This is also my issue with the two scenes starring Christopher McDonald as the meteorologist, back at the newsroom, noticing the perfect storm starting to form. It gives us good exposition, yes, but it’s a tiny blip in the film that never pays off. Why build the sets, pay the actors and waste our time when we could get the same information from the group, back at the Gloucester bar, watching real-life telecasts? It’s simply too much for a movie that is intimate in nature.

Also, why the hell hire known actors like Bob Gunton, Cherry Jones and Nancy Allen to play the yacht folk only to squander any of their skills in a story that goes nowhere? Surely they received healthy paychecks for their small roles, so why not save the money and give the roles to three actors whose careers could use the boost? It takes me completely out of the film. I know the yacht stuff is in the book, and it has apparently caused a small amount of controversy in real life, but that’s no excuse for how much it slows down the main plot.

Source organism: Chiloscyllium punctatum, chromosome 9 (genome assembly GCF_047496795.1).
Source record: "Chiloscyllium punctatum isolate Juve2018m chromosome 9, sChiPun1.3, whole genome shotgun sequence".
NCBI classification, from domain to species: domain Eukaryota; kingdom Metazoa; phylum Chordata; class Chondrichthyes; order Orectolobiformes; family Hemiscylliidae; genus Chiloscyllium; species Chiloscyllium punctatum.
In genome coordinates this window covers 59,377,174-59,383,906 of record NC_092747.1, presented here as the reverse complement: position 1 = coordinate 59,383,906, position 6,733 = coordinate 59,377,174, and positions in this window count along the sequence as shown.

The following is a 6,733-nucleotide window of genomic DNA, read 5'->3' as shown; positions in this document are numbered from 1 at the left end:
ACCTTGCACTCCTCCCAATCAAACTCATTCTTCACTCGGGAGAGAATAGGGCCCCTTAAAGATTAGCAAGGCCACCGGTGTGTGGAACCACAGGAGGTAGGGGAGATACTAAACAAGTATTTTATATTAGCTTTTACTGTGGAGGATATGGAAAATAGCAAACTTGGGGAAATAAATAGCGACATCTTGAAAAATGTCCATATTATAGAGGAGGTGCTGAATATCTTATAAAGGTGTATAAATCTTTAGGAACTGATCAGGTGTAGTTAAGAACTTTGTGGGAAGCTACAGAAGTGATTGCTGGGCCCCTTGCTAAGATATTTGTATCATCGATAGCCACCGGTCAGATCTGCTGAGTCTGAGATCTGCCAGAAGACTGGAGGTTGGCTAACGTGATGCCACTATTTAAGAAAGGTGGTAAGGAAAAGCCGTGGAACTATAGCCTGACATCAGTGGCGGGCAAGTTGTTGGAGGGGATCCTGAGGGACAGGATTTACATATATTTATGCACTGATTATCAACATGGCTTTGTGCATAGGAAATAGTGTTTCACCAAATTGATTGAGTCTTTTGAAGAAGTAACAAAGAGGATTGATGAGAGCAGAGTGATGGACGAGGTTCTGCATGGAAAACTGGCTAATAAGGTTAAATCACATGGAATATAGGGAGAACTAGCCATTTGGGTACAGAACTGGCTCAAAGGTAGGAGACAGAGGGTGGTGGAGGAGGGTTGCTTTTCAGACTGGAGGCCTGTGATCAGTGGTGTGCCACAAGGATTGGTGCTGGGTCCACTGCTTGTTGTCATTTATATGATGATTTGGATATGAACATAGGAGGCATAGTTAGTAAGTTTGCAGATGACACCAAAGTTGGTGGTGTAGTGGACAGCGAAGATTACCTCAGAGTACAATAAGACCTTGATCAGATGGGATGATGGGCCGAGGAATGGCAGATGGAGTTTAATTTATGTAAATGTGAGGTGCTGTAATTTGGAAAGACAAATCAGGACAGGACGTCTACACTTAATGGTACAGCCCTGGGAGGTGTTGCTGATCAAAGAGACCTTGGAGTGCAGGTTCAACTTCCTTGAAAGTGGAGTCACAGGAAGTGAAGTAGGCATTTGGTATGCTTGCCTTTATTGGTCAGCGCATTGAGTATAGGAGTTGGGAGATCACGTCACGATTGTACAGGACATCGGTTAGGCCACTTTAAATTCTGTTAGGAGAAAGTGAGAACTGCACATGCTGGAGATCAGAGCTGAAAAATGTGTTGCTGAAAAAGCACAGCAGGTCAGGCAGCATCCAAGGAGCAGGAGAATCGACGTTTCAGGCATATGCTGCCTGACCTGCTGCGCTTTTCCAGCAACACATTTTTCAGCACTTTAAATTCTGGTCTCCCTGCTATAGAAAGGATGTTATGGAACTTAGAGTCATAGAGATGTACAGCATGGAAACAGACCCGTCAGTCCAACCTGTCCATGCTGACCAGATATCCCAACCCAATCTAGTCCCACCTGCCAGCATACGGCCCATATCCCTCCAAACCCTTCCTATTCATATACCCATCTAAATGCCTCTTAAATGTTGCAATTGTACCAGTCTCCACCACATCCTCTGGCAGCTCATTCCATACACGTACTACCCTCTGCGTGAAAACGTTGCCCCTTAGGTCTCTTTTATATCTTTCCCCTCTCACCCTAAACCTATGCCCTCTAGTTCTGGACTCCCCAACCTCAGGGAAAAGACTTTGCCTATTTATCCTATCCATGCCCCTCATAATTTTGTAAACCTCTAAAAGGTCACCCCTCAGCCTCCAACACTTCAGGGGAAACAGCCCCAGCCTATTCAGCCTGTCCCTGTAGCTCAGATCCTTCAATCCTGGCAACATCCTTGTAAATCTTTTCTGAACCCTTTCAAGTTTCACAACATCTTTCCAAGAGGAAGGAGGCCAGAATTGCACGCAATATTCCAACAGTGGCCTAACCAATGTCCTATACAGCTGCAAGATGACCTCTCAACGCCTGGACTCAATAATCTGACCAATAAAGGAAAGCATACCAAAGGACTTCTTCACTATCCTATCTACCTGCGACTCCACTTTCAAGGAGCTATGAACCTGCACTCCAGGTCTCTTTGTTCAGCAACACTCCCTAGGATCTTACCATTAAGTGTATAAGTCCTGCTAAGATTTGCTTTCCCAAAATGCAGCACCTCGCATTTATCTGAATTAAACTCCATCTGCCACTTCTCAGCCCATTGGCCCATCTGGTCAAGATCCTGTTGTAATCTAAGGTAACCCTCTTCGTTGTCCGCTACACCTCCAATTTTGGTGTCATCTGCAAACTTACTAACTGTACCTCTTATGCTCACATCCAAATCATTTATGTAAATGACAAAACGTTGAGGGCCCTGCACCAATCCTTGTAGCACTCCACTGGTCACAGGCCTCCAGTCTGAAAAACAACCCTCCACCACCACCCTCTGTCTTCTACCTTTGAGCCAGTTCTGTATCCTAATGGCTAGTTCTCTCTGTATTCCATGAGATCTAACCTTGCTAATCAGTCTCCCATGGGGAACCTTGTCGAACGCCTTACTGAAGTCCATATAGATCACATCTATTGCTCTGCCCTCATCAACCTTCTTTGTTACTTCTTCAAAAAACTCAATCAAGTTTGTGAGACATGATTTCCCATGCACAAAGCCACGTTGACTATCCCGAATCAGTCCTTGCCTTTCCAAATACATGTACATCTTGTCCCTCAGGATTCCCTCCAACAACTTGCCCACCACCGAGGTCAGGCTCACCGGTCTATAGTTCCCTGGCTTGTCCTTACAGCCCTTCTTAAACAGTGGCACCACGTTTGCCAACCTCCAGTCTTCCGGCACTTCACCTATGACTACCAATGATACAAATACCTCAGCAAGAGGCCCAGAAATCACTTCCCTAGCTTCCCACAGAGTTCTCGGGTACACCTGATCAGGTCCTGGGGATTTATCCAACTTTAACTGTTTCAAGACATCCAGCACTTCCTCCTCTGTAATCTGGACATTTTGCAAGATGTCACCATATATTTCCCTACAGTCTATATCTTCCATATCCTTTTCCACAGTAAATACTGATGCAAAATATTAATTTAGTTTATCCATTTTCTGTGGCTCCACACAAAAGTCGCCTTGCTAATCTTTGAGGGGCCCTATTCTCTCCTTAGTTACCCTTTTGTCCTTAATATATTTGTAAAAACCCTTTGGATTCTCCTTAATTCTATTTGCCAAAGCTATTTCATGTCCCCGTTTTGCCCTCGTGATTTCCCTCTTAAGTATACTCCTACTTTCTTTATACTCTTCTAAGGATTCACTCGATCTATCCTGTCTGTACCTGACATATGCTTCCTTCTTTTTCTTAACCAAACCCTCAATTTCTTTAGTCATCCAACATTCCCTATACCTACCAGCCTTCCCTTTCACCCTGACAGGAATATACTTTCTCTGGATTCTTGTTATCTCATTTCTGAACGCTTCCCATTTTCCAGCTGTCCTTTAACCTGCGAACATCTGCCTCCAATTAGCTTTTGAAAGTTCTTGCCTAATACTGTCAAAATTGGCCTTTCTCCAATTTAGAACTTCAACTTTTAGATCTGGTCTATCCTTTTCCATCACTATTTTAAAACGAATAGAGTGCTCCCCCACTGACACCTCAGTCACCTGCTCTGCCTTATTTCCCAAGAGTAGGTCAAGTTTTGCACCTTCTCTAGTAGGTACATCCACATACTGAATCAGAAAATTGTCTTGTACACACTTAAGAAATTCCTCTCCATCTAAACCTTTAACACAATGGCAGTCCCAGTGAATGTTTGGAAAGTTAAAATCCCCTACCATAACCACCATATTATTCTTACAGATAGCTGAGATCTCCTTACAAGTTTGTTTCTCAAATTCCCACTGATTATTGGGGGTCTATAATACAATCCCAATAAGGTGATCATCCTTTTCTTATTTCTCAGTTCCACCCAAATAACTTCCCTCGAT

Free-Floating Thoughts:

  • I still don’t like how the big image in all the posters, and the big part of the trailer — that is, the “big wave” — is basically the last three minutes of the main plot. It always felt like a letdown when it happened in the story, as if there was supposed to be more. It’s if the poster for “Armageddon” was Bruce Willis crying into a camera, talking to his daughter back on Earth, then blowing himself up along with the asteroid.
  • I remember always liking Rusty Schwimmer’s performance quite a bit, and still do. She represents exactly what I love about the first act.
  • There should be a subgenre of movies called, simply, “It’s all Michael Ironside’s fault.”